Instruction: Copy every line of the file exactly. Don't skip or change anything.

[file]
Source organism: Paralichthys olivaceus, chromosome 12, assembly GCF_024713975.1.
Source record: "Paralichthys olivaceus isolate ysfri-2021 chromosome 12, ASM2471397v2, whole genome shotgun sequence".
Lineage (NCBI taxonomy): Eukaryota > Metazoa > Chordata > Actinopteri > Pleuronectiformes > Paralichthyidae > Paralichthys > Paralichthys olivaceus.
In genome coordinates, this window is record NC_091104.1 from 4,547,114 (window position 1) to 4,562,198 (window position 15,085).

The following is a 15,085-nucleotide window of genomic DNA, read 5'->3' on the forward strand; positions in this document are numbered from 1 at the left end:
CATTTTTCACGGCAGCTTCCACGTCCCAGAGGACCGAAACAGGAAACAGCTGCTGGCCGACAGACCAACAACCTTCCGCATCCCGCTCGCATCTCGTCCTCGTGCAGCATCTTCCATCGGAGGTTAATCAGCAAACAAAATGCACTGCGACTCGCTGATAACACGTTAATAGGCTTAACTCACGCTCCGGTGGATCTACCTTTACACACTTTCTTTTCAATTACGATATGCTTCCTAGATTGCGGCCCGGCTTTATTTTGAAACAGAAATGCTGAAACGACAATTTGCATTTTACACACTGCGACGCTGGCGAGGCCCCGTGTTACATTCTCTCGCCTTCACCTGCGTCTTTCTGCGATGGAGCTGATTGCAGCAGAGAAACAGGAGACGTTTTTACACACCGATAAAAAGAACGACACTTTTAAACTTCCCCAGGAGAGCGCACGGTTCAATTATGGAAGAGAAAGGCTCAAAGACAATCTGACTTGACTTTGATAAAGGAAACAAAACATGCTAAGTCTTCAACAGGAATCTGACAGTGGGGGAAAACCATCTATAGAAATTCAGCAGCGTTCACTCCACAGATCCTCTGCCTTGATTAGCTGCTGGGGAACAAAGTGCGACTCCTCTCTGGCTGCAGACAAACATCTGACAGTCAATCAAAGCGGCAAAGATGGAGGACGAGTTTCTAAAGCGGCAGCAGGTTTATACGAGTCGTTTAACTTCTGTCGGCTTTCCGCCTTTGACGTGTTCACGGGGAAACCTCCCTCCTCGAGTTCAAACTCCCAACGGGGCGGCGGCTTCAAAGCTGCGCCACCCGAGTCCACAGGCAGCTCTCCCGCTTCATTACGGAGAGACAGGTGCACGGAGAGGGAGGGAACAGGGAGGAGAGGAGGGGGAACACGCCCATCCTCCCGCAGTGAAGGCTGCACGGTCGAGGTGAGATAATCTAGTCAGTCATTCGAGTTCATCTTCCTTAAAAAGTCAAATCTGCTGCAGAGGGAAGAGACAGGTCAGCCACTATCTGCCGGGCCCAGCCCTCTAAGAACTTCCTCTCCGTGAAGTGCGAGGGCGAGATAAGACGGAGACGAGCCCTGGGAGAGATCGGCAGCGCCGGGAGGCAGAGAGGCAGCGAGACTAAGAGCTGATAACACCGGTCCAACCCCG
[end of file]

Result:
Source organism: Paralichthys olivaceus, chromosome 12, assembly GCF_024713975.1.
Source record: "Paralichthys olivaceus isolate ysfri-2021 chromosome 12, ASM2471397v2, whole genome shotgun sequence".
Lineage (NCBI taxonomy): Eukaryota > Metazoa > Chordata > Actinopteri > Pleuronectiformes > Paralichthyidae > Paralichthys > Paralichthys olivaceus.
In genome coordinates, this window is record NC_091104.1 from 4,547,114 (window position 1) to 4,562,198 (window position 15,085).

The following is a 15,085-nucleotide window of genomic DNA, read 5'->3' on the forward strand; positions in this document are numbered from 1 at the left end:
CATTTTTCACGGCAGCTTCCACGTCCCAGAGGACCGAAACAGGAAACAGCTGCTGGCCGACAGACCAACAACCTTCCGCATCCCGCTCGCATCTCGTCCTCGTGCAGCATCTTCCATCGGAGGTTAATCAGCAAACAAAATGCACTGCGACTCGCTGATAACACGTTAATAGGCTTAACTCACGCTCCGGTGGATCTACCTTTACACACTTTCTTTTCAATTACGATATGCTTCCTAGATTGCGGCCCGGCTTTATTTTGAAACAGAAATGCTGAAACGACAATTTGCATTTTACACACTGCGACGCTGGCGAGGCCCCGTGTTACATTCTCTCGCCTTCACCTGCGTCTTTCTGCGATGGAGCTGATTGCAGCAGAGAAACAGGAGACGTTTTTACACACCGATAAAAAGAACGACACTTTTAAACTTCCCCAGGAGAGCGCACGGTTCAATTATGGAAGAGAAAGGCTCAAAGACAATCTGACTTGACTTTGATAAAGGAAACAAAACATGCTAAGTCTTCAACAGGAATCTGACAGTGGGGGAAAACCATCTATAGAAATTCAGCAGCGTTCACTCCACAGATCCTCTGCCTTGATTAGCTGCTGGGGAACAAAGTGCGACTCCTCTCTGGCTGCAGACAAACATCTGACAGTCAATCAAAGCGGCAAAGATGGAGGACGAGTTTCTAAAGCGGCAGCAGGTTTATACGAGTCGTTTAACTTCTGTCGGCTTTCCGCCTTTGACGTGTTCACGGGGAAACCTCCCTCCTCGAGTTCAAACTCCCAACGGGGCGGCGGCTTCAAAGCTGCGCCACCCGAGTCCACAGGCAGCTCTCCCGCTTCATTACGGAGAGACAGGTGCACGGAGAGGGAGGGAACAGGGAGGAGAGGAGGGGGAACACGCCCATCCTCCCGCAGTGAAGGCTGCACGGTCGAGGTGAGATAATCTAGTCAGTCATTCGAGTTCATCTTCCTTAAAAAGTCAAATCTGCTGCAGAGGGAAGAGACAGGTCAGCCACTATCTGCCGGGCCCAGCCCTCTAAGAACTTCCTCTCCGTGAAGTGCGAGGGCGAGATAAGACGGAGACGAGCCCTGGGAGAGATCGGCAGCGCCGGGAGGCAGAGAGGCAGCGAGACTAAGAGCTGATAACACCGGTCCAACCCCG